The Movies, Times Five

I love classic movies. I DON’T like much of what has been coming out of Hollywood lately. Not because of the content, although that is certainly bad enough.

No, my complaint is that most moviemakers seem to have forgotten how to tell a good story. Thirty-seven explosions in search of a plot does NOT make a good movie, in my opinion. Computer graphics are no substitute for character development, and special effects cannot take the place of, you know, a good story. I don’t think I’m just being an old curmudgeon. I don’t hate technology in movies – I just think I deserve more than that for my $10 or $12.

Actually, I like playing a little game with other movie fans. Here’s how it goes: pick a category of movie and list your five favorites from that category. Drama. Action / Adventure. Horror. Comedy. So here are some categories of movies, and five of my favorites of each category – the movies times five, get it?

FIVE WAR MOVIES – So-called “war” movies are sometimes accused of glorifying violence, but I think a good one has just the opposite effect, showing the waste and futility.  Here are five good ones.

5.  Gettysburg. Jeff Daniels shines as the professor-turned-colonel Joshua Lawrence Chamberlain who receives the Medal of Honor for his actions at Little Round Top.

4.  The Enemy Below. Robert Mitchum and Curd Jürgens are amazing as the American and German captains opposing each other.  Who – or what – is the real enemy?

3.  Saving Private Ryan. I always wondered what it would be like to be behind a landing craft door when it dropped open.  It ain’t pretty.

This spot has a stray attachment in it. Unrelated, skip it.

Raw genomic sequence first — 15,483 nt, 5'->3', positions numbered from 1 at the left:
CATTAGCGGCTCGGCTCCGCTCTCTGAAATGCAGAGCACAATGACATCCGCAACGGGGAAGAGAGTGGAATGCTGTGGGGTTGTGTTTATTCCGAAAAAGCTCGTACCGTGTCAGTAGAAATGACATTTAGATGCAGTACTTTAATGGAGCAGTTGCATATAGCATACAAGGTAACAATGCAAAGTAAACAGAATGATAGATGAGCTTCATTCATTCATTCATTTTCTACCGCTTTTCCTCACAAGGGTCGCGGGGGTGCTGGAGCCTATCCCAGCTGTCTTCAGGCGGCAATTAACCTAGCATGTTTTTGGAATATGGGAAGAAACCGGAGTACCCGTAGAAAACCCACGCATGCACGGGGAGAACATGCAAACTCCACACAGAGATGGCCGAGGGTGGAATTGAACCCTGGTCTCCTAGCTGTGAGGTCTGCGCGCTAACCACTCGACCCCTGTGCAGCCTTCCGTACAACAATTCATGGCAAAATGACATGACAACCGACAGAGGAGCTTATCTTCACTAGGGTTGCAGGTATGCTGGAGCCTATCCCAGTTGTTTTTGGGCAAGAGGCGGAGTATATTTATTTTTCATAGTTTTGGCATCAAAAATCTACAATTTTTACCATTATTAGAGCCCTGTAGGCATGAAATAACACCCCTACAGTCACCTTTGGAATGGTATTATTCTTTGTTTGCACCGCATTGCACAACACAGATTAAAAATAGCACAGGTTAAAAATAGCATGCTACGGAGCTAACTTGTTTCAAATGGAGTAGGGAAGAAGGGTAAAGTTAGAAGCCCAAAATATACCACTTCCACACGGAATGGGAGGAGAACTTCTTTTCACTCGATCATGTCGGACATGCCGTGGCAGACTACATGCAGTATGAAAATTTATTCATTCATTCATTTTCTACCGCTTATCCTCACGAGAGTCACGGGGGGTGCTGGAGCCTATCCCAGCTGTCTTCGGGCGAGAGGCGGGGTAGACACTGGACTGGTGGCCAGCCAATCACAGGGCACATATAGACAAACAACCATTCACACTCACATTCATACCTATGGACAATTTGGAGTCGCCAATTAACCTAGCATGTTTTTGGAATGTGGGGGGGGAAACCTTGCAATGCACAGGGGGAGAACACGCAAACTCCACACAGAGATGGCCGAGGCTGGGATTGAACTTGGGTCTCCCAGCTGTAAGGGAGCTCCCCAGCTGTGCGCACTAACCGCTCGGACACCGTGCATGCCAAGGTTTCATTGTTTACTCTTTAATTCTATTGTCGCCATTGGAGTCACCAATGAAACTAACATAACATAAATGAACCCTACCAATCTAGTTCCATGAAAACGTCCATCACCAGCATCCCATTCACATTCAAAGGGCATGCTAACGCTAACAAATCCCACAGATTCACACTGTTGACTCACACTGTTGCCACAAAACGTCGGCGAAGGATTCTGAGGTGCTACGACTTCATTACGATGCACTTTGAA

2.  Twelve O’Clock High. Gregory Peck as a good man struggling under the burden of what he must do to push his men and accomplish the mission.

1.  The Guns of Navarone. Another great Gregory Peck role, with another fine cast.  David Niven is terrific.

FIVE JOHN WAYNE MOVIES – John Wayne is, and always will be, known for his Westerns.  But I think he was often at his best when he took that persona and translated it into other kinds of movie storytelling.  Honorable mention: Hellfighters.

5.  The Shootist. The Duke’s last movie, playing an aging gunfighter who just wants to die in peace.  All actors should go out so well.

4.  True Grit. Come see a one-eyed fat man.

3.  The High and the Mighty. John Wayne is a pilot on a doomed airliner.

2.  Fort Apache. Watching him work with Henry Fonda is SUCH a treat.

1.  The Quiet Man. Sean Thornton, home from America, to forget his troubles.


5.  The Shawshank Redemption. Tim Robbins and Morgan Freeman are a treat to watch. NOT family friendly.

4.  Tender Mercies. Talk about redemption: at the end of the movie, when Robert Duvall is throwing the football with his stepson, you have the answer to the question, “Why?”

3.  The Quiet Man. John Ford and company at their best, along with stunning Irish scenery.

2.  Butch Cassidy and the Sundance Kid. Newman and Redford. A sentimental favorite because it was the movie Kathy and I went to see on our first date.

1.  Casablanca. Is it a war movie?  Is it a romance?  Is it a character picture?  Yes, all of that, and more.  Bogart.  Bergman.  For all sorts of reasons, everybody comes to Rick’s.

So, those are some of my favorites. What are yours? And please pass the popcorn.

2 thoughts on “The Movies, Times Five

  1. Here are a few of my favorites:
    Forest Gump
    Moonrise Kingdom
    The Curious Case of Benjamin Button
    The Dust Factory
    Little Boy
    Life is Beautiful
    Children of Heaven (foreign film)
    The Help
    Sixth Sense

    A strange and interesting group of movies to say the least. And I suppose I should include “Independence Day” since I was privileged to serve as an extra in this movie that was filmed in Anson. Not the one with Will Smith and the aliens…LOL.

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